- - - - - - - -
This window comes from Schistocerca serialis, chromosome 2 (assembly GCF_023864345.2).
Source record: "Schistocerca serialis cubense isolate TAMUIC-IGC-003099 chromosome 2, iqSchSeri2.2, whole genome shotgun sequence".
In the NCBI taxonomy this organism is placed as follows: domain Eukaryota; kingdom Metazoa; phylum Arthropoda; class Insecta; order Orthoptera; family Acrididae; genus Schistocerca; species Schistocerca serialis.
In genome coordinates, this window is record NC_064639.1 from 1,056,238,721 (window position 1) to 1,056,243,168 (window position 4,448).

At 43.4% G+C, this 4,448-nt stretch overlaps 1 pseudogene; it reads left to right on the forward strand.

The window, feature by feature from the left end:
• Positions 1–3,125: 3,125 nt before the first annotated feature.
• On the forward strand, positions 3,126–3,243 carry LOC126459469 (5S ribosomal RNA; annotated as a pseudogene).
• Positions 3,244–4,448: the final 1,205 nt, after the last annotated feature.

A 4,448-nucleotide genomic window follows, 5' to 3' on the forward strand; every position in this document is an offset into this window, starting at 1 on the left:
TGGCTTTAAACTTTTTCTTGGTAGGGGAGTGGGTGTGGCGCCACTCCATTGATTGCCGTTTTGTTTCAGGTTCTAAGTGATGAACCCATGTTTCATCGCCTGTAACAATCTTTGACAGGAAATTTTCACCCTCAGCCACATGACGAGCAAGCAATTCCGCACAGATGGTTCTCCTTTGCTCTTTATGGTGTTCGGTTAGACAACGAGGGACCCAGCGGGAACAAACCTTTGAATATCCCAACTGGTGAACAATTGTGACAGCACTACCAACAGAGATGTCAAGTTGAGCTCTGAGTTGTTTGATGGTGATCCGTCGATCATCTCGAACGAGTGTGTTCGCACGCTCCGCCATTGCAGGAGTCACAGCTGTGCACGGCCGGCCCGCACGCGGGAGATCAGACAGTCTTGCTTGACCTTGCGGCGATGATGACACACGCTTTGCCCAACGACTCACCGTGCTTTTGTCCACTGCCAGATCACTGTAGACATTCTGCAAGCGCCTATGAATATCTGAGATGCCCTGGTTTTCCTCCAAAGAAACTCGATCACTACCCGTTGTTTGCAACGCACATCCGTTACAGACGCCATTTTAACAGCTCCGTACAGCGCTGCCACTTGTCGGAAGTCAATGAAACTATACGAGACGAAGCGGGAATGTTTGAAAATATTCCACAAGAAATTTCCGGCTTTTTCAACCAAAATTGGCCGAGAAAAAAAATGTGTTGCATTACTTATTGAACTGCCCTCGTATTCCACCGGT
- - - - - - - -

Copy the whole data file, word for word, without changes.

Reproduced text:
This window comes from Schistocerca serialis, chromosome 2 (assembly GCF_023864345.2).
Source record: "Schistocerca serialis cubense isolate TAMUIC-IGC-003099 chromosome 2, iqSchSeri2.2, whole genome shotgun sequence".
In the NCBI taxonomy this organism is placed as follows: domain Eukaryota; kingdom Metazoa; phylum Arthropoda; class Insecta; order Orthoptera; family Acrididae; genus Schistocerca; species Schistocerca serialis.
In genome coordinates, this window is record NC_064639.1 from 1,056,238,721 (window position 1) to 1,056,243,168 (window position 4,448).

At 43.4% G+C, this 4,448-nt stretch overlaps 1 pseudogene; it reads left to right on the forward strand.

The window, feature by feature from the left end:
• Positions 1–3,125: 3,125 nt before the first annotated feature.
• On the forward strand, positions 3,126–3,243 carry LOC126459469 (5S ribosomal RNA; annotated as a pseudogene).
• Positions 3,244–4,448: the final 1,205 nt, after the last annotated feature.

A 4,448-nucleotide genomic window follows, 5' to 3' on the forward strand; every position in this document is an offset into this window, starting at 1 on the left:
TGGCTTTAAACTTTTTCTTGGTAGGGGAGTGGGTGTGGCGCCACTCCATTGATTGCCGTTTTGTTTCAGGTTCTAAGTGATGAACCCATGTTTCATCGCCTGTAACAATCTTTGACAGGAAATTTTCACCCTCAGCCACATGACGAGCAAGCAATTCCGCACAGATGGTTCTCCTTTGCTCTTTATGGTGTTCGGTTAGACAACGAGGGACCCAGCGGGAACAAACCTTTGAATATCCCAACTGGTGAACAATTGTGACAGCACTACCAACAGAGATGTCAAGTTGAGCTCTGAGTTGTTTGATGGTGATCCGTCGATCATCTCGAACGAGTGTGTTCGCACGCTCCGCCATTGCAGGAGTCACAGCTGTGCACGGCCGGCCCGCACGCGGGAGATCAGACAGTCTTGCTTGACCTTGCGGCGATGATGACACACGCTTTGCCCAACGACTCACCGTGCTTTTGTCCACTGCCAGATCACTGTAGACATTCTGCAAGCGCCTATGAATATCTGAGATGCCCTGGTTTTCCTCCAAAGAAACTCGATCACTACCCGTTGTTTGCAACGCACATCCGTTACAGACGCCATTTTAACAGCTCCGTACAGCGCTGCCACTTGTCGGAAGTCAATGAAACTATACGAGACGAAGCGGGAATGTTTGAAAATATTCCACAAGAAATTTCCGGCTTTTTCAACCAAAATTGGCCGAGAAAAAAAATGTGTTGCATTACTTATTGAACTGCCCTCGTATTCCACCGGT